Inventory to Database

The hunt for the lost collection of Charles I involved much detective work, collaborating with public institutions, private collections and auction houses. The database draws together information on Charles I's art collection from a range of sources from the seventeenth century to the present day. As well as Sir Oliver Millar (1923-2007), historians of the collection such as Horace Walpole (1717-97) and Sir George Scharf (1820-95) provided invaluable leads on works relating to the inventories. Over the course of the project we have made some fascinating discoveries.

Sources

The database combines information from Oliver Millar's two twentieth-century transcriptions of the van der Doort and Sale inventories, offering a link between the two inventories for the first time. Some of van der Doort's annotations and edits, most of which Millar captured in the footnotes and appendices to his transcription, have been difficult to convert into digital form; though, generally, if a reference is made to an art work we have attempted to record it somewhere on the database. We encourage the dedicated student of the collection to refer back to the Walpole Society transcriptions before citing.

To these inventories we have added information from the following historic inventories to give a picture of the collection's pre- and post-history. If you would like to know where these inventories are held and how to find published transcriptions, please contact Royal Collection Trust for more information.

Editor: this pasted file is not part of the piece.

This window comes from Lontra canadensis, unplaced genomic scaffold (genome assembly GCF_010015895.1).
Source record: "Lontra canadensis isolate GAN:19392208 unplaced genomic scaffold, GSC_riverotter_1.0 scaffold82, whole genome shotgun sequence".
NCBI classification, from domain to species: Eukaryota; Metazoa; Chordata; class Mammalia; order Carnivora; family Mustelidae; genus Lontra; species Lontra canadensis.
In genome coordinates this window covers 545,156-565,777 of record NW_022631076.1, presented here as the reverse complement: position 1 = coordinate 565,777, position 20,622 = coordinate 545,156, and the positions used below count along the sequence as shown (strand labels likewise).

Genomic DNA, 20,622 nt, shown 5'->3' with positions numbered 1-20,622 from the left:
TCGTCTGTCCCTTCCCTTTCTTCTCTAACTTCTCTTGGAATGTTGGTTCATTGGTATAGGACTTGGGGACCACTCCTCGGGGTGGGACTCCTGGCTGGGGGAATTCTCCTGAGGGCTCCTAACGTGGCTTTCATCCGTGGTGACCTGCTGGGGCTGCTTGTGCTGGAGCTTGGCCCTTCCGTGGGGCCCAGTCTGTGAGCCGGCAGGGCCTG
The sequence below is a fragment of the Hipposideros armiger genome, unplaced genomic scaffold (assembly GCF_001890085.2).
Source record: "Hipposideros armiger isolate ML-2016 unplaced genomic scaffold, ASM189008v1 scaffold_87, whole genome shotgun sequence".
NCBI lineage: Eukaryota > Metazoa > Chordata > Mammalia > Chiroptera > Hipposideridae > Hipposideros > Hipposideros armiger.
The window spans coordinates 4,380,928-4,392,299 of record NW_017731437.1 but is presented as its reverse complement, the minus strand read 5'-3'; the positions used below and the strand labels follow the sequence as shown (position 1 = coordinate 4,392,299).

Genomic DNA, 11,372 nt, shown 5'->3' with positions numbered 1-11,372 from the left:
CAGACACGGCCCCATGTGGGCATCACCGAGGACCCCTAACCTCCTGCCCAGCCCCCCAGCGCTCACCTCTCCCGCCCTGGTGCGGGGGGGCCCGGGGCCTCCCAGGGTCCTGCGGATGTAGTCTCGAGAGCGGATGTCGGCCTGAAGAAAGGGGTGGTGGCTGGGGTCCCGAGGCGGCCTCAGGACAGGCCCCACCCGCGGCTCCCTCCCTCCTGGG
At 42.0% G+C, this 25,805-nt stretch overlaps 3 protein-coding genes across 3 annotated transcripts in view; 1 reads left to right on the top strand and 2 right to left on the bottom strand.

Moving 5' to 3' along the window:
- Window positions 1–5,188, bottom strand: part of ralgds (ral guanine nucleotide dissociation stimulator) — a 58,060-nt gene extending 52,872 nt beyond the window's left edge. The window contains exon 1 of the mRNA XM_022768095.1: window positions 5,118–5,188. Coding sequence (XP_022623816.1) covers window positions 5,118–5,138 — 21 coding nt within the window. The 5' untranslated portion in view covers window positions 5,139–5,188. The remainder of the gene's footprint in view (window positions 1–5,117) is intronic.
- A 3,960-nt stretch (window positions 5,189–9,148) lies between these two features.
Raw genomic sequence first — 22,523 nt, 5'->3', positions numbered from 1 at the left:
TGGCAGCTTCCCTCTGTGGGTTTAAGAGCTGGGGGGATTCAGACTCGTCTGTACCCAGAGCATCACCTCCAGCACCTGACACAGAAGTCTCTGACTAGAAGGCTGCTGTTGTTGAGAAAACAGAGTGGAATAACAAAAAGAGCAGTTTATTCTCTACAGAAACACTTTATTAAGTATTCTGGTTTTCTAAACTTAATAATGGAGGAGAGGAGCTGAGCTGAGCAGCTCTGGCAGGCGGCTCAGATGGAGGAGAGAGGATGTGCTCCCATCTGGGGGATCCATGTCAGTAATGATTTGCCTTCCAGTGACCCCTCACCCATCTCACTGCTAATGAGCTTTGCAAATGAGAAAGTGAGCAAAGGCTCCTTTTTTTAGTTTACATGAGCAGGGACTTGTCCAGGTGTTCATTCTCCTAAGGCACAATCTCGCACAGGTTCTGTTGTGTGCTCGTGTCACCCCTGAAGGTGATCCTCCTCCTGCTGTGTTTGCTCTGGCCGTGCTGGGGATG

• Henry VIII (Whitehall Palace, Hampton Court and others,1542 and 1547-49)
  • Anne of Denmark (Oatlands 1616-19 and Denmark House [Somerset house] 1619)
  • Charles I when Prince of Wales (c.1624)
  • Mantua Inventory (1627)
  • Charles II (Whitehall Palace and Hampton Court c.1666)

Scope

In the database we concentrate chiefly on recording the paintings but include any other artworks (such as sculpture or medals) given significant attention in the inventories – this means capturing all of van der Doort's inventory but omitting some of the Sale contents, such as wardrobe items, jewelry, armour and some decorative arts. 

This is a twenty-first century digital transcription; within each record, therefore, we include present-day titles, attributions, locations and images, as well as historic provenance notes where possible. We update van der Doort's measurements from feet and inches to centimetres and take care to modernise phraseology and spellings of words and names in order to make the inventories as user-friendly as possible – this glossary of names gives some of the original spellings. Similarly, a glossary of names from the Sale Inventory is provided.

We have devised a system for expressing uncertainty when making identifications with paintings today. Some works appear as only 'possible' matches or as a 'version of' a lost item.

Most importantly, The Lost Collection of Charles I is a working document - nothing is intended to be definitive. Further information about works, particularly identifications of those we have not been able to trace, would be gratefully received. Contact information is available below.